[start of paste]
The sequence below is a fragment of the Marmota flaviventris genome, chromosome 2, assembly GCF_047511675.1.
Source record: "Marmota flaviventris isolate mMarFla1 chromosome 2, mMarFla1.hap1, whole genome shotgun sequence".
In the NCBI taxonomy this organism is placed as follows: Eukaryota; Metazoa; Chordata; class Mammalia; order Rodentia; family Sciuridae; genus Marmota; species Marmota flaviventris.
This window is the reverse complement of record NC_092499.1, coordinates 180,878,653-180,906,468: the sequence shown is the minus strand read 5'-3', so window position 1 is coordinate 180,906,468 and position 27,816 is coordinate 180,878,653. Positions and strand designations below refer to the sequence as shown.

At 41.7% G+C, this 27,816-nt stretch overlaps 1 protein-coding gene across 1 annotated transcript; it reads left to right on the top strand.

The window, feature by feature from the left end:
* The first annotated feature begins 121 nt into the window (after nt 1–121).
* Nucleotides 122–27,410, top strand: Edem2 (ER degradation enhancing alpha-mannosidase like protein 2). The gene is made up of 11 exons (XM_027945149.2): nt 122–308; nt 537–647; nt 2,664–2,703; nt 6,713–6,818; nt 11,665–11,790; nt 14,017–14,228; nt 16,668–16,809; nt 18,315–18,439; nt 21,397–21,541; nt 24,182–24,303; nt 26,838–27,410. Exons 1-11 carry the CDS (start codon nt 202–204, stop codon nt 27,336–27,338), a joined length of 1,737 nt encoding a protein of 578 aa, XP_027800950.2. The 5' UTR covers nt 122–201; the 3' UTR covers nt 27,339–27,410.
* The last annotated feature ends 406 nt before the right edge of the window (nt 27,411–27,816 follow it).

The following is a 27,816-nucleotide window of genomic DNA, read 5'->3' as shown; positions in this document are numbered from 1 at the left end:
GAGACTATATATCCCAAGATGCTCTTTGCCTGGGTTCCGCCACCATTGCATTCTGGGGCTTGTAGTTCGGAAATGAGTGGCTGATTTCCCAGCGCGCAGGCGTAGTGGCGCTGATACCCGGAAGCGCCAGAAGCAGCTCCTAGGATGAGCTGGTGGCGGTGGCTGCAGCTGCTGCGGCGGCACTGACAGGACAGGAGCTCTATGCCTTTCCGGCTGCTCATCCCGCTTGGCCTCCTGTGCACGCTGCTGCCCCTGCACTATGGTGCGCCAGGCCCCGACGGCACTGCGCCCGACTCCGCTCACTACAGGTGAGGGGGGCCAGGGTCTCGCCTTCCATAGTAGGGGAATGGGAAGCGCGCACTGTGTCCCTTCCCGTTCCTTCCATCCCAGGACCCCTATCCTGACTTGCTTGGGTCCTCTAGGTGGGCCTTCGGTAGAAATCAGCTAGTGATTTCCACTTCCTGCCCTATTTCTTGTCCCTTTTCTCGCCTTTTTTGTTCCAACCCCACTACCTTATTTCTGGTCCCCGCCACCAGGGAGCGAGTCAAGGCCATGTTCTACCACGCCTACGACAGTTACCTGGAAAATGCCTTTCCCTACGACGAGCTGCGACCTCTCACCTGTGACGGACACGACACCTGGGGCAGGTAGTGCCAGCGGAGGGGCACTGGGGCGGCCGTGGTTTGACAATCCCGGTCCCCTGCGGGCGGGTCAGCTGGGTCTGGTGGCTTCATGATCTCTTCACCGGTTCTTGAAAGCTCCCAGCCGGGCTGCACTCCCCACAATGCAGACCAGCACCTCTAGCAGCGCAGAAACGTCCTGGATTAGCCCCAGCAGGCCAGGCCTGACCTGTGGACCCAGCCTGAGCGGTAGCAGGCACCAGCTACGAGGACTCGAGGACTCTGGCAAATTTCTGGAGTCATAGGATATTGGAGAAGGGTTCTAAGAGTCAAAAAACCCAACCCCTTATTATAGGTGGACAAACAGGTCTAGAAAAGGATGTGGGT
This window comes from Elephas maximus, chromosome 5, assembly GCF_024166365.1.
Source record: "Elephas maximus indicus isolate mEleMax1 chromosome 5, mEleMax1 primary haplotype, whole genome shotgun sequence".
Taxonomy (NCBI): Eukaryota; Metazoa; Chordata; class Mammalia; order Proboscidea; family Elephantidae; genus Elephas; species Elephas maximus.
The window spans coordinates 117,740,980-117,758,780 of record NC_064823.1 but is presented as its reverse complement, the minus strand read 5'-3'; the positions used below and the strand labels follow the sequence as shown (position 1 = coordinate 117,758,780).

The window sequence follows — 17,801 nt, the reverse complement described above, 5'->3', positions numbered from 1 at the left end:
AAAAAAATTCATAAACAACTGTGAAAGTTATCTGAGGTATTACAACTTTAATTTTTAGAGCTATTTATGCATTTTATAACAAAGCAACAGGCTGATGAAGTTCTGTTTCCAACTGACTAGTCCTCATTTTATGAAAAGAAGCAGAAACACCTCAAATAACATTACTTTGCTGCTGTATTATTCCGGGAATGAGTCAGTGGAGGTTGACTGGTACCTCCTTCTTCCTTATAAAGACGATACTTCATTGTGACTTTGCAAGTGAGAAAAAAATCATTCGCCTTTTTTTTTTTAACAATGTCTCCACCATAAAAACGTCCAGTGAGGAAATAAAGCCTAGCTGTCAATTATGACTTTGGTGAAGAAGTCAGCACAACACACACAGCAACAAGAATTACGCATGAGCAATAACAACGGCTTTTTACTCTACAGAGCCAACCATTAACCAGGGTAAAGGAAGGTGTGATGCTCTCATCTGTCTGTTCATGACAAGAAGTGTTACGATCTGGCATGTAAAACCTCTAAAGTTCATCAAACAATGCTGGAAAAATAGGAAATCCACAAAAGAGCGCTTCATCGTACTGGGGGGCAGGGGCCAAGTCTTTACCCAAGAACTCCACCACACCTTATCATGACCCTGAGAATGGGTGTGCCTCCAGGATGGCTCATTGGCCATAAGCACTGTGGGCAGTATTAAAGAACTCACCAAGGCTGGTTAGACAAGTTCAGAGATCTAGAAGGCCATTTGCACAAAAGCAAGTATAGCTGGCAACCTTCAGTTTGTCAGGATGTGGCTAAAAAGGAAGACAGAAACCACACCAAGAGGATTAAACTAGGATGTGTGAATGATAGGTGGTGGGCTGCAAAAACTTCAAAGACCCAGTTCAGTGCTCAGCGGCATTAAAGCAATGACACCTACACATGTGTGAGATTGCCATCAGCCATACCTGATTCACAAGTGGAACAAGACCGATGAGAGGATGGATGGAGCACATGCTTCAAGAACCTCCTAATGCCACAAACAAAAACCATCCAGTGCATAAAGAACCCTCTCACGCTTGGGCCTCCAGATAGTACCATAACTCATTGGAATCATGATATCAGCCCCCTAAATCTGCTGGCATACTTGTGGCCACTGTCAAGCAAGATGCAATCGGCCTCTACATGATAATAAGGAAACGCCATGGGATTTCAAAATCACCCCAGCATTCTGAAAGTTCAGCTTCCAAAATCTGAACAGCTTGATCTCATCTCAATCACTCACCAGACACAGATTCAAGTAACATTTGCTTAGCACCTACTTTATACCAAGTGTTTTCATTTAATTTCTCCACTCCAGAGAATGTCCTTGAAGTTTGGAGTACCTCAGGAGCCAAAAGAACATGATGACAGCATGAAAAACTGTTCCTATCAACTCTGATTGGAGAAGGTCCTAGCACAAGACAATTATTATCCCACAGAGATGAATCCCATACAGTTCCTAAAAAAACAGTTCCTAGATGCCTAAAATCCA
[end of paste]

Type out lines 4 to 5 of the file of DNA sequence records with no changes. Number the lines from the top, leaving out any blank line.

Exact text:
This window is the reverse complement of record NC_092499.1, coordinates 180,878,653-180,906,468: the sequence shown is the minus strand read 5'-3', so window position 1 is coordinate 180,906,468 and position 27,816 is coordinate 180,878,653. Positions and strand designations below refer to the sequence as shown.

At 41.7% G+C, this 27,816-nt stretch overlaps 1 protein-coding gene across 1 annotated transcript; it reads left to right on the top strand.